For the first time in years, a majority of the 10 Central Student Government assembly seats allotted to Rackham students could be filled by active representatives. While Rackham has the second most seats in the assembly — trailing the 21 allotted to LSA — they are typically almost all vacant.

While there were only two active Rackham representatives last semester, four Rackham students who won a seats in November attended last Tuesday’s assembly meeting.

Rackham student Joseph Suh was not at the meeting, but was in the CSG chambers afterward. Rackham student Patrick O’Mahen, who was also not in attendance, has been an active representative for two terms now.

LSA junior Omar Hashwi, the CSG vice president, has served on the assembly since his freshman year, and said he couldn’t remember the last time when there were so many active Rackham representatives.

While Tuesday’s meeting lasted only 29 minutes, long assembly meetings and a new attendance policy for CSG commissions and committees that went into effect this semester could negatively affect Rackham representative attendance.

The new assembly policy requires representatives to attend a commission or committee meeting every week outside of the regular Tuesday night meetings.

Newly elected Rackham representative Nils Hennes-Stear said he found the meeting “interesting,” but was wary of the time commitment that his representative position could have.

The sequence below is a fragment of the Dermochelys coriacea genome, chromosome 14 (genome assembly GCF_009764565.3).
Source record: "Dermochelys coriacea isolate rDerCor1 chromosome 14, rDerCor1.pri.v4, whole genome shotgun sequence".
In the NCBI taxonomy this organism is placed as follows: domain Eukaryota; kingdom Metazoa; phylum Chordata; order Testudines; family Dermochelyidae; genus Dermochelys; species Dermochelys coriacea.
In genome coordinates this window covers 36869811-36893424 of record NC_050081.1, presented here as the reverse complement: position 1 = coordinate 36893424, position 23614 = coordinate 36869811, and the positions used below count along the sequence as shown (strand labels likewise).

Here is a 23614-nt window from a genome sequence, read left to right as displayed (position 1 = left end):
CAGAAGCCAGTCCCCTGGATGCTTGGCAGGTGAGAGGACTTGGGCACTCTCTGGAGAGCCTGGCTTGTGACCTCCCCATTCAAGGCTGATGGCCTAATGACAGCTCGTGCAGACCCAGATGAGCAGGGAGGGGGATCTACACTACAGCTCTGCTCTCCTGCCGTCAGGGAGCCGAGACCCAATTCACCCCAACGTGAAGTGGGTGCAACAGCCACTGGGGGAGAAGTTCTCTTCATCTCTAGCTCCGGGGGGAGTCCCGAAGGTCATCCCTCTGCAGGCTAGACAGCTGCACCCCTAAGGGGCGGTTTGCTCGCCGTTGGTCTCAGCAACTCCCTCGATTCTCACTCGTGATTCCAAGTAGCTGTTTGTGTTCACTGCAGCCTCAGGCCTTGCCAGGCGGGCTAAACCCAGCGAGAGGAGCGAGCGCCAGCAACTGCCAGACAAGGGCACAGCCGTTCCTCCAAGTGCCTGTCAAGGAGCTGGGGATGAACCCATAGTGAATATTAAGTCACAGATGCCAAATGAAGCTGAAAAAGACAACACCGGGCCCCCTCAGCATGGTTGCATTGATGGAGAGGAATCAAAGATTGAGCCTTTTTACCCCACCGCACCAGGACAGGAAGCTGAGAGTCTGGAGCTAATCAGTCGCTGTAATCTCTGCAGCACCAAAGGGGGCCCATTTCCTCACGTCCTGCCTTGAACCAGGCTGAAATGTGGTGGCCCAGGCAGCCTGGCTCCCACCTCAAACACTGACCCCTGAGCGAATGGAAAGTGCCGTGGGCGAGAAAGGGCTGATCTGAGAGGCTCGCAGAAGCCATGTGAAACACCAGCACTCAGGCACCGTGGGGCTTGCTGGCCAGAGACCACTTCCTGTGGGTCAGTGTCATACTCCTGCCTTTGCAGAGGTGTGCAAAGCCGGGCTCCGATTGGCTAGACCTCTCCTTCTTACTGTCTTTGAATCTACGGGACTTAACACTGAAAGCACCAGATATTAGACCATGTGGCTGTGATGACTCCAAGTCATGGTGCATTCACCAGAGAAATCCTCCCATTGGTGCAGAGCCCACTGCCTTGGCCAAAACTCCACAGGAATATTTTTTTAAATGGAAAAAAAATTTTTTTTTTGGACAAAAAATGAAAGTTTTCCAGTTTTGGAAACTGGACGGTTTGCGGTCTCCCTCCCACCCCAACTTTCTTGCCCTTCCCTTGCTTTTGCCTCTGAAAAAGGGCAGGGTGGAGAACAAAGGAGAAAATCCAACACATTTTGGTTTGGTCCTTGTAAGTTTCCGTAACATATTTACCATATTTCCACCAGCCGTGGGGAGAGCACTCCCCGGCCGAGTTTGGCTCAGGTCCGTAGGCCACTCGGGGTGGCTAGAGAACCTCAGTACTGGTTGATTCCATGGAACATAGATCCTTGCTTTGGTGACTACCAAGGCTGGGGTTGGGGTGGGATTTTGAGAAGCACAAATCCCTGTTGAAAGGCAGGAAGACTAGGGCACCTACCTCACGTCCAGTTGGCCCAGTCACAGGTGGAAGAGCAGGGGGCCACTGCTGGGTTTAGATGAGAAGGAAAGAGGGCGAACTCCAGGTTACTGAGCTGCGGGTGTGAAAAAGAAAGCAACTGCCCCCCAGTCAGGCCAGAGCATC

“If the committee policy were very strongly enforced that might be a strong disincentive,” Hennes-Stear said. “I just don’t have time.”

Rackham representative Benjamin Alterman said that even the regular assembly meetings could pose a problem.

“For me coming to this, if we take more than an hour at a representative meeting, that’s a big chunk of time,” Alterman said. “I’m a first-year physics Ph.D. student … and coursework is intense.”

Hennes-Stear said he “campaigned ironically” and Alterman said that he was “written as a joke by a couple of my friends” but both stressed that they are very interested in the work the assembly does and contributing to it.

Business junior Michael Proppe, the assembly speaker, said he was excited to see more Rackham representatives, adding that while he stands by the new attendance policy for commission and committee meetings, it might not be as strict as perceived.

“The assembly’s traditionally pretty forgiving with excusing absences, he said. “Especially if they’re familiar faces in the assembly room.”

Follow Giacomo Bologna on Twitter at @giacomo_bologna and The Institution at @TMDinstitution.

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